5 Minutes to slay a dragon

It took me 10 years to write about the suicide of my brother  – the piece I wrote in 2013 is here and is called Saying Yes to Life Despite Everything. Writing the piece was cathartic for me and the response has been humbling. The blog has been re-blogged, read and shared widely. Friends, colleagues and strangers have shared their stories about suicide publicly in response to it. Comfort has been found in shared experience and perhaps a little hope.

I wrote the piece as part of my pledge to the Time to Change campaign. Approached at the NHS Values summit in 2012, I said I would talk more about how mental health issues had affected my family. It is a pledge I have stuck to personally and professionally since.

TTC

Except…..I have never felt able to tell my kids how their uncle died. The stigma, shame and the stain of suicide felt like something I couldn’t put on their tender shoulders. If the subject came up, vague talk of “an accident” sufficed. The tragedy of Phil’s death remained hidden.

In medieval times cartographers denoted dangerous or unexplored territories by putting sea serpents and other mythological creatures on uncharted areas of maps. Over the years, the omission of how Phil died has gnawed away at me and the prospective conversation with my children has appeared on the map of my life with the phrase “Here be dragons” firmly painted over it.  The low heft of dread has dragged through the years and the conversation has reached epic proportions in my mind.

herebe

I don’t believe in dragons or mythology or fate. I do understand fear. Fear of the unknown and fear of consequences. The irrational white noise that prepares your fight or flight responses and subjugates logic. And just as I have learned suicide is often a consequence of a loss of hope and of feeling helpless, I now know stigma is driven by fear. To end stigma we need to face our fears.

The “Take 5” minutes to talk about mental health campaign is a small positive step in ending the discrimination and stigma around mental health. It provides the permission and support to enter unchartered territory. It will be written off by the cyber-cynics as a fad, a #hashtag badge for the worthy or a promotional campaign. It will also save lives and continue a conversation that we must have if we are to map the world we live in for the 21st Century.

Take 5

I had signed up to support the campaign on twitter a couple of days ago. I added a twibbon – something i have never done before – and promised myself I would have a chat. I didn’t plan it but left it to emerge.

“How did uncle Phil die” asked my son George today. “Was it cancer? A heart attack?”. We were sitting in a wake and I said I would talk to him about it later. I resolved to use my 5 minutes wisely. Over dinner the subject of Clarke Carlisle came up. Lauren, 12, had heard the story on the radio. We talked about what happens when people become depressed. We talked about losing hope. We talked about mental health. We talked about Phil.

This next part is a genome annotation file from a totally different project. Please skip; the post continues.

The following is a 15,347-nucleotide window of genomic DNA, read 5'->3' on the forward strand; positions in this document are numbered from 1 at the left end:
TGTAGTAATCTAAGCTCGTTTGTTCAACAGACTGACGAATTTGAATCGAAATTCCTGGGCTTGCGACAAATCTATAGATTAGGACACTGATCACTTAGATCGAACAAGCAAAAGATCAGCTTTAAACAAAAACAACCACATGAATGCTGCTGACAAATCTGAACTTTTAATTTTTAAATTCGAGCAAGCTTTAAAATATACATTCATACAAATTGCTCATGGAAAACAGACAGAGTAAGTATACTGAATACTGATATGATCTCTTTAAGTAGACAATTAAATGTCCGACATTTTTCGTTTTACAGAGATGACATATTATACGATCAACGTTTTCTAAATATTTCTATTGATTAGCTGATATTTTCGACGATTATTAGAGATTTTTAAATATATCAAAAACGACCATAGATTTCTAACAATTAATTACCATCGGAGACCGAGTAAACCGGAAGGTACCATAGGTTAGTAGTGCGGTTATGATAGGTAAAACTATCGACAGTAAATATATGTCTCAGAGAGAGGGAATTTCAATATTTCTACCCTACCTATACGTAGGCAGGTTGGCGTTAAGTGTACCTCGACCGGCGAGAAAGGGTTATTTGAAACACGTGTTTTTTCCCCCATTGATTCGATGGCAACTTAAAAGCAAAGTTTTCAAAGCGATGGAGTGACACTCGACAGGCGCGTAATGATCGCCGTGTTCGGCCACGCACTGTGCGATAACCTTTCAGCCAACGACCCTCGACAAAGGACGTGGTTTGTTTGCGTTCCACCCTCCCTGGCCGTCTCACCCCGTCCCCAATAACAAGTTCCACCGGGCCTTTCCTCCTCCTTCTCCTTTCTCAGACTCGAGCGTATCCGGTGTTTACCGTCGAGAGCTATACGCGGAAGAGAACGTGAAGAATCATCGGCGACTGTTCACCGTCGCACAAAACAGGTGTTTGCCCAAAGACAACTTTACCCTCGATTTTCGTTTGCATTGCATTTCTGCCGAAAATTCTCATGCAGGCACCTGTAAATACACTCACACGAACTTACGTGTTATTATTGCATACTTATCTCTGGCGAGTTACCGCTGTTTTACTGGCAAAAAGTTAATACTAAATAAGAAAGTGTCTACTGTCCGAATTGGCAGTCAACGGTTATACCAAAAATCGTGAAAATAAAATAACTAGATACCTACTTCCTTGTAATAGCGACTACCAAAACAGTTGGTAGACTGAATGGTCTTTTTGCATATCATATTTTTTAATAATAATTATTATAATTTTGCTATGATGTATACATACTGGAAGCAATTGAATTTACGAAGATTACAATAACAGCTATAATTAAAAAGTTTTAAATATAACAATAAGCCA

George, 14, looked me in the eye, reached over, squeezed my hand and smiled at me. Questions and answers flowed. The dread sank to the bottom of the ocean. The fear evaporated. The dragon slipped away.

I want to thank Time To Change. It works one person at a time and one conversation at a time. Today it gave me the tools I needed to slay a dragon. It only took 5 minutes. The impact will last a lifetime.

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11 thoughts on “5 Minutes to slay a dragon

  1. Excellent Rob. As it happens my brother took his life too, and it’s not something I’ve not really spoken about with my kids. My eldest is doing his GCSEs this year and is already starting to feel the stress of, not just the work, but the expectation. It’ll be important to talk about this but also live as an open and honest family. It can’t be that hard, can it?

    • It is very hard Jim. I hav efound it easier to talk about Phil since I decided I would and like all things it gets easier. The discussion with the kids today was really hard but in the end the right thing for us. Take care. Rob

  2. Rob hi
    My partner too his life 4years ago. I have not been able to discuss this with my grand daughter yet. Many thanks for this and keep Phil in your heart.

  3. I don’t normally cry this early in the morning. I probably shouldn’t have read this really. But thank you Rob. I hadn’t realised this had happened to your brother. Like Jim above, my youngest son is going through exams at the moment – and so we’re all probably feeling a bit fragile at the moment! We have not had experience of suicide in our family – but we have had (and continue to have) mental health issues – one of which had a particularly tragic ending. Like others here, these aren’t discussed openly. I will try to change this. Thank you for your honesty Rob – and reminding me (again) why I love working with you.

  4. Thank you Rob for sharing such a personal family story in your blog. I’ve just read it on the train, a few tears trickling openly down my face. You moved me.
    Your message is strong. I hope and believe you’ll inspire others to banish their dragons.

  5. Pingback: 5 Minutes to slay a dragon | Health Blog Round-...

  6. Hi Rob, thank you for sharing this very personal and inspirational story with us. I think many of us know, either personally or indirectly through someone else, a person that has/is struggling with such feelings. My daughter lost her best friend almost a year ago and finds it very difficult to talk about the events leading up to this and the event itself – she feels somehow responsible for not being there enough. I think the ‘Take 5 Minutes’ is a great initiative and one that needs to be embedded as custom and practice. This is the best possible use of social media. Joanne x

  7. Pingback: There is always hope, help and life | Rob Webster

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